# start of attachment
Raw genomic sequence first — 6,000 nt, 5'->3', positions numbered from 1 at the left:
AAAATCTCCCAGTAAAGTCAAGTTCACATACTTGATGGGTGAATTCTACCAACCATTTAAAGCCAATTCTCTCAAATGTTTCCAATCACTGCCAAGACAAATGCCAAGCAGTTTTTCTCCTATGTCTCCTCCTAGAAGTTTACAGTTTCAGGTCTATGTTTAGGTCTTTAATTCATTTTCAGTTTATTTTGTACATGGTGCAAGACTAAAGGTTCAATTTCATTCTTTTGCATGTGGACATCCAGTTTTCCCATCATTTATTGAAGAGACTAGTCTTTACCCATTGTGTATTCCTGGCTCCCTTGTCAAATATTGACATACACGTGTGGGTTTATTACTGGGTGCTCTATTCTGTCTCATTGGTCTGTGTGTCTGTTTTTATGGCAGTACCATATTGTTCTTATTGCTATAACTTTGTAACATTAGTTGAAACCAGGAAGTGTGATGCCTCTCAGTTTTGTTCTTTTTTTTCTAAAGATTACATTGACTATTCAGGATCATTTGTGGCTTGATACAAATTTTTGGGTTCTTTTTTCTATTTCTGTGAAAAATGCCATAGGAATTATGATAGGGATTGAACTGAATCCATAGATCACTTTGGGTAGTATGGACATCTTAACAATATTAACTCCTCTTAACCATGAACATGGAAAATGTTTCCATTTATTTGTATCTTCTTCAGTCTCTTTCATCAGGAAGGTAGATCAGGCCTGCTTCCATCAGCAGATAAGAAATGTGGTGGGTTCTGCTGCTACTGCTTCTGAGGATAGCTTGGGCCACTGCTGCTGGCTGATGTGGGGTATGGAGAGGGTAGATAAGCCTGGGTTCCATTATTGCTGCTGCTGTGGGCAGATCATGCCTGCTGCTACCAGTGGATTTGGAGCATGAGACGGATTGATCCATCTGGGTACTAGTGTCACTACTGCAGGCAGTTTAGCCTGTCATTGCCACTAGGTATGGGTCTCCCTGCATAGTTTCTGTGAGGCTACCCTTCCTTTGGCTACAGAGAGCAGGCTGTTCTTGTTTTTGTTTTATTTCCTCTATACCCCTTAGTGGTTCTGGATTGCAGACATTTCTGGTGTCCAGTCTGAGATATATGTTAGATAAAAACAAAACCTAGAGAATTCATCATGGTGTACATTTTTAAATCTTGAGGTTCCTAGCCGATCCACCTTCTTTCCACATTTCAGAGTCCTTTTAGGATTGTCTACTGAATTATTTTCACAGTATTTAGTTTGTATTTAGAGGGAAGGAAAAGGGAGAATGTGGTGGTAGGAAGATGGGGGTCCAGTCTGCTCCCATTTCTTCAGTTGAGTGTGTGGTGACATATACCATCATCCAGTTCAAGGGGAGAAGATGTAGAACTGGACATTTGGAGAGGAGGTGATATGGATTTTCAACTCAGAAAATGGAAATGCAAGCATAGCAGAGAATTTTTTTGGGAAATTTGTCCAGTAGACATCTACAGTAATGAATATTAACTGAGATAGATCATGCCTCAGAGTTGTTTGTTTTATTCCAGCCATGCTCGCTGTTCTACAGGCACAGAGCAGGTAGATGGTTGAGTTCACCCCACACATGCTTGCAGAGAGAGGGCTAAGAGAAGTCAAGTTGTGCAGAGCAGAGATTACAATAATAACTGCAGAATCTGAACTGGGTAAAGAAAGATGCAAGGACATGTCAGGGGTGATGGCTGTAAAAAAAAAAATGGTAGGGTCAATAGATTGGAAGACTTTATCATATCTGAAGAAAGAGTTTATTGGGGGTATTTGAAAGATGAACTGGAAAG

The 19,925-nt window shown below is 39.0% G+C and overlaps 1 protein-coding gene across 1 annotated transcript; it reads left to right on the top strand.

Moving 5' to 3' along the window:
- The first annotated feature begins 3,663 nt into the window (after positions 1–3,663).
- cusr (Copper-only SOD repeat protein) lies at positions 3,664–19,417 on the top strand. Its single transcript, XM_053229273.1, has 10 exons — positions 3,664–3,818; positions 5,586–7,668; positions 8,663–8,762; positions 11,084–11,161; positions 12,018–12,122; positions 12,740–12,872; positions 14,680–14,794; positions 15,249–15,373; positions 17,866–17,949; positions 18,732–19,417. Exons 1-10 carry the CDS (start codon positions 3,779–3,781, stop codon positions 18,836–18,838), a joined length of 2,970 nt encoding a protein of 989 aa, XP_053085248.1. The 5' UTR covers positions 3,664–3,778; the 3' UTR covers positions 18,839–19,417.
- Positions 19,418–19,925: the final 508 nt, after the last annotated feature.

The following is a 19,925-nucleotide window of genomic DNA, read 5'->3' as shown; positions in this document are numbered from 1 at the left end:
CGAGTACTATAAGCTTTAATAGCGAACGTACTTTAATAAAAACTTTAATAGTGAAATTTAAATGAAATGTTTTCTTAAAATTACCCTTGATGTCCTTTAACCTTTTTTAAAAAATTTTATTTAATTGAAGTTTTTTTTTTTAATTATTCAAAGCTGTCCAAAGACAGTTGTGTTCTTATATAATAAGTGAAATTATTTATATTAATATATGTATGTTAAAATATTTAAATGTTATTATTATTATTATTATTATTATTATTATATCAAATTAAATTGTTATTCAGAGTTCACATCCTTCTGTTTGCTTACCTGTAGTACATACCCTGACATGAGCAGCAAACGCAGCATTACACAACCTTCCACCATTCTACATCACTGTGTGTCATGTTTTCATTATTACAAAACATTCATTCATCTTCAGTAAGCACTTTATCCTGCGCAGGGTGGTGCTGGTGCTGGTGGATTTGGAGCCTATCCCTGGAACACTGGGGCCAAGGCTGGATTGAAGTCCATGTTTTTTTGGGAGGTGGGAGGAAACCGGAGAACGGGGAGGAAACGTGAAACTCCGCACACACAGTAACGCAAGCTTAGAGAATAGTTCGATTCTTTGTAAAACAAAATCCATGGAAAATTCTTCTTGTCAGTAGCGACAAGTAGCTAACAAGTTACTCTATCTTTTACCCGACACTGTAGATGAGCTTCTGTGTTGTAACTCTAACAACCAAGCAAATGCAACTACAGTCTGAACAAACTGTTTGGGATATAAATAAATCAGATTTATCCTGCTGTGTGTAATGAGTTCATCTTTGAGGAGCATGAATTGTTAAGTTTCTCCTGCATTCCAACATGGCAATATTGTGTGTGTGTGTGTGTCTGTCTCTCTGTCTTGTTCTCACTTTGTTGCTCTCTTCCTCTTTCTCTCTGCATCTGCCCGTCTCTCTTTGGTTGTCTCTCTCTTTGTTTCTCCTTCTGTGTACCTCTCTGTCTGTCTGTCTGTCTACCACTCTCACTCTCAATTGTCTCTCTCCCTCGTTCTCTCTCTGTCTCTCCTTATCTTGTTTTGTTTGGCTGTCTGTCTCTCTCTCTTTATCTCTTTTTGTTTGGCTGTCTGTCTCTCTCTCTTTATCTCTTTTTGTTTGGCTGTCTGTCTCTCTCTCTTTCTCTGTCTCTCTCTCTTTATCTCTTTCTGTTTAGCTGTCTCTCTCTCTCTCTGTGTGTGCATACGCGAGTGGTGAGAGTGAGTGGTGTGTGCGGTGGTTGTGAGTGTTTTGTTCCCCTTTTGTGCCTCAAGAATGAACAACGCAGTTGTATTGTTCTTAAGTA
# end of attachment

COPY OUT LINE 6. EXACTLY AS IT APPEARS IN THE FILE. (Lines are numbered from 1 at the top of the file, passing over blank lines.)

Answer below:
- cusr (Copper-only SOD repeat protein) lies at positions 3,664–19,417 on the top strand. Its single transcript, XM_053229273.1, has 10 exons — positions 3,664–3,818; positions 5,586–7,668; positions 8,663–8,762; positions 11,084–11,161; positions 12,018–12,122; positions 12,740–12,872; positions 14,680–14,794; positions 15,249–15,373; positions 17,866–17,949; positions 18,732–19,417. Exons 1-10 carry the CDS (start codon positions 3,779–3,781, stop codon positions 18,836–18,838), a joined length of 2,970 nt encoding a protein of 989 aa, XP_053085248.1. The 5' UTR covers positions 3,664–3,778; the 3' UTR covers positions 18,839–19,417.